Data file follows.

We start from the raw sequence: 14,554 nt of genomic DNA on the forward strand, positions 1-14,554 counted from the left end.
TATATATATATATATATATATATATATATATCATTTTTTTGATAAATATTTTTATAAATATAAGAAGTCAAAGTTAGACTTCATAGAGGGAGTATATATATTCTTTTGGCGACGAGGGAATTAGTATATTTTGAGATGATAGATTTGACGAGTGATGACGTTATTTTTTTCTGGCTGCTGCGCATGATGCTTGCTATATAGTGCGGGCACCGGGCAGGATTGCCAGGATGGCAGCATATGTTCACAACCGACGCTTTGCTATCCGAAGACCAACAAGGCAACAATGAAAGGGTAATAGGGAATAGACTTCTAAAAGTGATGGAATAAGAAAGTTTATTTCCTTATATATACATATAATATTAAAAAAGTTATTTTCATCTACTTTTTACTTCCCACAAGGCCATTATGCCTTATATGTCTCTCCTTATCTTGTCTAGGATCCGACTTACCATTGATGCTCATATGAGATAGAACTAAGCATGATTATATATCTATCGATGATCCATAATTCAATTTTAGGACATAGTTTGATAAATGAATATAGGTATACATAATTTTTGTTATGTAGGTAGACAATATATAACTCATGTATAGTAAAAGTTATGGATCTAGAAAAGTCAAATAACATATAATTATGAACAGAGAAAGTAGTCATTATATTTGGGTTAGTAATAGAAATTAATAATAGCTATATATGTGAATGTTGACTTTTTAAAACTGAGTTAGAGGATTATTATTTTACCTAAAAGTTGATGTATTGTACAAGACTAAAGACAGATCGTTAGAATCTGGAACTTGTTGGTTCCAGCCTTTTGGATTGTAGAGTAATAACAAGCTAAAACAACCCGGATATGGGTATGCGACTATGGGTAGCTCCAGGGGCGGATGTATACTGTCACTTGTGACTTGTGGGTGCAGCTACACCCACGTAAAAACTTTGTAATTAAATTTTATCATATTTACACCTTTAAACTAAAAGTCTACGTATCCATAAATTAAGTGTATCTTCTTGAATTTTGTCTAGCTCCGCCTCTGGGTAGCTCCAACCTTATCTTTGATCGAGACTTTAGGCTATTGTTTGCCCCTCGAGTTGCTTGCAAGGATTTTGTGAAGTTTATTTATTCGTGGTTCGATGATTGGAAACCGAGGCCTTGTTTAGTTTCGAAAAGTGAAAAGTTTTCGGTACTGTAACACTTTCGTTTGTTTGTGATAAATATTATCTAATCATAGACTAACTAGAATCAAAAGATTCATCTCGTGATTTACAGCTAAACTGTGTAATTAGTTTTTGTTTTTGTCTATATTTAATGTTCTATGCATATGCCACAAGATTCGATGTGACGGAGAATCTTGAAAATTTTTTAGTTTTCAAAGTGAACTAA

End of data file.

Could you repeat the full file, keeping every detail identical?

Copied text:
We start from the raw sequence: 14,554 nt of genomic DNA on the forward strand, positions 1-14,554 counted from the left end.
TATATATATATATATATATATATATATATATCATTTTTTTGATAAATATTTTTATAAATATAAGAAGTCAAAGTTAGACTTCATAGAGGGAGTATATATATTCTTTTGGCGACGAGGGAATTAGTATATTTTGAGATGATAGATTTGACGAGTGATGACGTTATTTTTTTCTGGCTGCTGCGCATGATGCTTGCTATATAGTGCGGGCACCGGGCAGGATTGCCAGGATGGCAGCATATGTTCACAACCGACGCTTTGCTATCCGAAGACCAACAAGGCAACAATGAAAGGGTAATAGGGAATAGACTTCTAAAAGTGATGGAATAAGAAAGTTTATTTCCTTATATATACATATAATATTAAAAAAGTTATTTTCATCTACTTTTTACTTCCCACAAGGCCATTATGCCTTATATGTCTCTCCTTATCTTGTCTAGGATCCGACTTACCATTGATGCTCATATGAGATAGAACTAAGCATGATTATATATCTATCGATGATCCATAATTCAATTTTAGGACATAGTTTGATAAATGAATATAGGTATACATAATTTTTGTTATGTAGGTAGACAATATATAACTCATGTATAGTAAAAGTTATGGATCTAGAAAAGTCAAATAACATATAATTATGAACAGAGAAAGTAGTCATTATATTTGGGTTAGTAATAGAAATTAATAATAGCTATATATGTGAATGTTGACTTTTTAAAACTGAGTTAGAGGATTATTATTTTACCTAAAAGTTGATGTATTGTACAAGACTAAAGACAGATCGTTAGAATCTGGAACTTGTTGGTTCCAGCCTTTTGGATTGTAGAGTAATAACAAGCTAAAACAACCCGGATATGGGTATGCGACTATGGGTAGCTCCAGGGGCGGATGTATACTGTCACTTGTGACTTGTGGGTGCAGCTACACCCACGTAAAAACTTTGTAATTAAATTTTATCATATTTACACCTTTAAACTAAAAGTCTACGTATCCATAAATTAAGTGTATCTTCTTGAATTTTGTCTAGCTCCGCCTCTGGGTAGCTCCAACCTTATCTTTGATCGAGACTTTAGGCTATTGTTTGCCCCTCGAGTTGCTTGCAAGGATTTTGTGAAGTTTATTTATTCGTGGTTCGATGATTGGAAACCGAGGCCTTGTTTAGTTTCGAAAAGTGAAAAGTTTTCGGTACTGTAACACTTTCGTTTGTTTGTGATAAATATTATCTAATCATAGACTAACTAGAATCAAAAGATTCATCTCGTGATTTACAGCTAAACTGTGTAATTAGTTTTTGTTTTTGTCTATATTTAATGTTCTATGCATATGCCACAAGATTCGATGTGACGGAGAATCTTGAAAATTTTTTAGTTTTCAAAGTGAACTAA